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TI introduces OpenLink, open source wireless connectivity solutions for low power applications

TI contributes its broad low-power wireless connectivity expertise to the Linux kernel community, introducing first OpenLink Wi-Fi and Bluetooth technology drivers available on

DALLAS (April 12, 2011) –
Texas Instruments Incorporated today announced delivery of a mobile-grade, battery-optimized Wi-Fi solution to the open source Linux community as part of the OpenLink project, focused on providing a wide range of wireless connectivity solutions for native Linux. Customers and developers targeting battery-powered Wi-Fi products can now use TI’s OpenLink drivers, gaining native kernel benefits such as tested technologies, faster time-to-market, and simplified re-integration when upgrading from one kernel version to the next. In addition to Wi-Fi, the OpenLink project includes native Linux solutions for Bluetooth and FM technologies, and will expand to support other technologies such as ANT, Bluetooth Low Energy and ZigBee TI will also introduce additional low-power features to the kernel when possible. Visit for source code, development projects, community support and more.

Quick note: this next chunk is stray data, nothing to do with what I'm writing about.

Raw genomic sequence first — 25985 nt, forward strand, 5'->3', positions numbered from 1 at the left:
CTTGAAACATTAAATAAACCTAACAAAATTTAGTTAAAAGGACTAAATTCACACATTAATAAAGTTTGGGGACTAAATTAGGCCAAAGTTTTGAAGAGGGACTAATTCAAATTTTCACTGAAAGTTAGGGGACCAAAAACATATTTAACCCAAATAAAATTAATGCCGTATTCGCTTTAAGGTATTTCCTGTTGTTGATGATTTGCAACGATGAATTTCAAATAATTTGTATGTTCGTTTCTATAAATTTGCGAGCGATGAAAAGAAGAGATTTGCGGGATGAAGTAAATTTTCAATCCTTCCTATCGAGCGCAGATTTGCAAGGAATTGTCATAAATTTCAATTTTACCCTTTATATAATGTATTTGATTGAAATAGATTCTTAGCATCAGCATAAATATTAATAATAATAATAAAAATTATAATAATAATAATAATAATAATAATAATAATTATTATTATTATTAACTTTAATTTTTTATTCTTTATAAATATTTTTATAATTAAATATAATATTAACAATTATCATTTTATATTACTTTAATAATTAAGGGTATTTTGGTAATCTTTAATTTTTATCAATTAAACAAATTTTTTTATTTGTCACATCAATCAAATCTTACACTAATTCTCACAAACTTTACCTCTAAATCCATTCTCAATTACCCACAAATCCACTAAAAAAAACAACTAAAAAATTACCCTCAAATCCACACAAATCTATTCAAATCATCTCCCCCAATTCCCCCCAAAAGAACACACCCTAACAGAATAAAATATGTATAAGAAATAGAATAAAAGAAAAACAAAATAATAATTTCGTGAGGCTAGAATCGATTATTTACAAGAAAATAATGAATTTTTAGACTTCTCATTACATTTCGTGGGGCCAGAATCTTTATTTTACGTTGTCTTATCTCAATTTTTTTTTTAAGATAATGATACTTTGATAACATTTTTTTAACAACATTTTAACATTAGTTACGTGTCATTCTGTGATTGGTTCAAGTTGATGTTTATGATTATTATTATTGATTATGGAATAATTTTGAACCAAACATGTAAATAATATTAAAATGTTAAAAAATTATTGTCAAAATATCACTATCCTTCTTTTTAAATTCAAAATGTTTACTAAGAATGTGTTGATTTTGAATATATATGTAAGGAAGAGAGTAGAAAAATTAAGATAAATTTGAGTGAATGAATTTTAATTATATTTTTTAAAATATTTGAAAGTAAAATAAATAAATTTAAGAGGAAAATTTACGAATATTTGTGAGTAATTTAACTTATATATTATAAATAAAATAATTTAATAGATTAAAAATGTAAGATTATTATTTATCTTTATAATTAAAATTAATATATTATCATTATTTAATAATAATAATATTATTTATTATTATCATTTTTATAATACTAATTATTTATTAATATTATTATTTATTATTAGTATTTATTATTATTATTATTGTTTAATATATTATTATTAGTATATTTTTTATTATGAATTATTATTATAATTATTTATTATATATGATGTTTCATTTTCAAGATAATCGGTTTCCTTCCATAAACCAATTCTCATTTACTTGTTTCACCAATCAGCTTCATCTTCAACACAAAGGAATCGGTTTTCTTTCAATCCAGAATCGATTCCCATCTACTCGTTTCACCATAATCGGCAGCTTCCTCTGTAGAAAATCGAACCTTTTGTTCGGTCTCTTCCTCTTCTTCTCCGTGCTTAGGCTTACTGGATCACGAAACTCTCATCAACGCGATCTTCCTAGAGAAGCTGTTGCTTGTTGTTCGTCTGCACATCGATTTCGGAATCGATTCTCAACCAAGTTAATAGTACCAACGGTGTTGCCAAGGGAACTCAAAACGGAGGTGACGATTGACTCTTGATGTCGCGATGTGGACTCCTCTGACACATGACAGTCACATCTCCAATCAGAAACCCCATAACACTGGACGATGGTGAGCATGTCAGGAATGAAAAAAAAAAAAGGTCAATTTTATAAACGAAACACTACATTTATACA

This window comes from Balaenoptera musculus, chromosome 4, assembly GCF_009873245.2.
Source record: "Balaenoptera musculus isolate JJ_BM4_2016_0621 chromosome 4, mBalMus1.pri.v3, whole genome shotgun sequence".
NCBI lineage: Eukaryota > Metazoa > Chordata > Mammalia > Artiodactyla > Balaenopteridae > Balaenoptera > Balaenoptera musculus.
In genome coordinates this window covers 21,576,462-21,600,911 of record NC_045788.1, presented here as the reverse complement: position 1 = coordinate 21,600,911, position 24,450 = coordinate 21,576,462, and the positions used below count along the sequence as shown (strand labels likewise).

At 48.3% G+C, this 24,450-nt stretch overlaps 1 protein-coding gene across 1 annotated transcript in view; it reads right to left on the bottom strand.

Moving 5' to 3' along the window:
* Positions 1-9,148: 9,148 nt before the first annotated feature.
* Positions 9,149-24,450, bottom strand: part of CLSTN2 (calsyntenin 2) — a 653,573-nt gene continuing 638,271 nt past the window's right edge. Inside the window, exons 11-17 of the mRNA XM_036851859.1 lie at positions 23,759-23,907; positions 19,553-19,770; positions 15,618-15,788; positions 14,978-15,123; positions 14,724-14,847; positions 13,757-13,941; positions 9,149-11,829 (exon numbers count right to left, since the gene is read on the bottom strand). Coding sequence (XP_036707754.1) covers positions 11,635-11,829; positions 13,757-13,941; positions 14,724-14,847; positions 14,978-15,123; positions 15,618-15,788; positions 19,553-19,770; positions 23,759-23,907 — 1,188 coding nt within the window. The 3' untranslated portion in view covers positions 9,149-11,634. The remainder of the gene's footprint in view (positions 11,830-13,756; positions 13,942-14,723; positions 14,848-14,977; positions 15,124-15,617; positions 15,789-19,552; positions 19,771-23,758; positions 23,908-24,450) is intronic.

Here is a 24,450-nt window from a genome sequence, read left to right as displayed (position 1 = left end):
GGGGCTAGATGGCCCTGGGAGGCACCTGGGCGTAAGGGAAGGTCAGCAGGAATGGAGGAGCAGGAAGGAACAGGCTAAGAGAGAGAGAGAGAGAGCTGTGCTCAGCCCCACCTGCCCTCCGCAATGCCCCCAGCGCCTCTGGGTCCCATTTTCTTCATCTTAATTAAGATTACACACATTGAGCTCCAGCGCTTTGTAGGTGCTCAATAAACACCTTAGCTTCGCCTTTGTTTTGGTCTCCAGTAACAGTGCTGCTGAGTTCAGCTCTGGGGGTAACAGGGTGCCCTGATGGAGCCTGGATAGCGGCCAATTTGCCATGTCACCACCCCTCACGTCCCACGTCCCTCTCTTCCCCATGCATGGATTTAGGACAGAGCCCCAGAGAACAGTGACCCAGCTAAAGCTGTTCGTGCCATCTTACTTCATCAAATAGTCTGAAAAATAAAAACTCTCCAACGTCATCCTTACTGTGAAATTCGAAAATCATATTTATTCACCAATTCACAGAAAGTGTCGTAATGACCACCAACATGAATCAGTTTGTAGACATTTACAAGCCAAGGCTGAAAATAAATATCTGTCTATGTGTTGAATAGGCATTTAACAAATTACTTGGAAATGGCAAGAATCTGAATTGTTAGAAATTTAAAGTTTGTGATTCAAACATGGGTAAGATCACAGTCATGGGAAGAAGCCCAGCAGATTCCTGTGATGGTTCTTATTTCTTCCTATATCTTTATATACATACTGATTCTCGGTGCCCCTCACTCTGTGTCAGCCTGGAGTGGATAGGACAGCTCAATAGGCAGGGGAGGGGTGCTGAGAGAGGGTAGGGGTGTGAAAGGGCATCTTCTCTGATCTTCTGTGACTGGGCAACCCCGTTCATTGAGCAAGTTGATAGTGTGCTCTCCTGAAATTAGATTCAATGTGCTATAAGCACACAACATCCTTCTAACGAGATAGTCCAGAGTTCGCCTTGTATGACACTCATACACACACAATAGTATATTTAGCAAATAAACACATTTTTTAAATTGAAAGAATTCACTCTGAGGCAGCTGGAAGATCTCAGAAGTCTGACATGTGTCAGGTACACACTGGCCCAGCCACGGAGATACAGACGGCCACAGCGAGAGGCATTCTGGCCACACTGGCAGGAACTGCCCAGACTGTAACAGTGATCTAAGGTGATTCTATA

TI stands as a leader in the mobile Wi-Fi market while also offering the industry’s broadest wireless connectivity portfolio. As a result, the company is uniquely positioned to bring to the Linux kernel a number of low power software features and enhancements that were previously available only in proprietary solutions. These features include support for driver suspend/resume, runtime power management and wake-on-wireless, among others.

“OpenLink marks TI’s commitment to deliver cutting-edge wireless capabilities into the hands of Linux developers,” said Oz Krakowski, open source community manager, wireless connectivity solutions, TI. “We’re enabling built-in kernel access to TI’s latest WiLink™ combo solutions, bringing low power wireless communication to battery-operated mobile devices such as smartphones, tablets, eBooks and industrial PDAs. We intend to continue sharing our expertise with regular OpenLink submissions to the Linux kernel—where TI can work collaboratively to strengthen these solutions.”

OpenLink wireless connectivity drivers attach to open source development platforms such as BeagleBoard, PandaBoard and other boards. Whether working with Android, MeeGo or other Linux-based distributions, developers can now access code natively as part of their kernel builds to introduce the latest low-power wireless connectivity solution into their products. Additionally, community support and resources are available 24/7 via the active OpenLink community on

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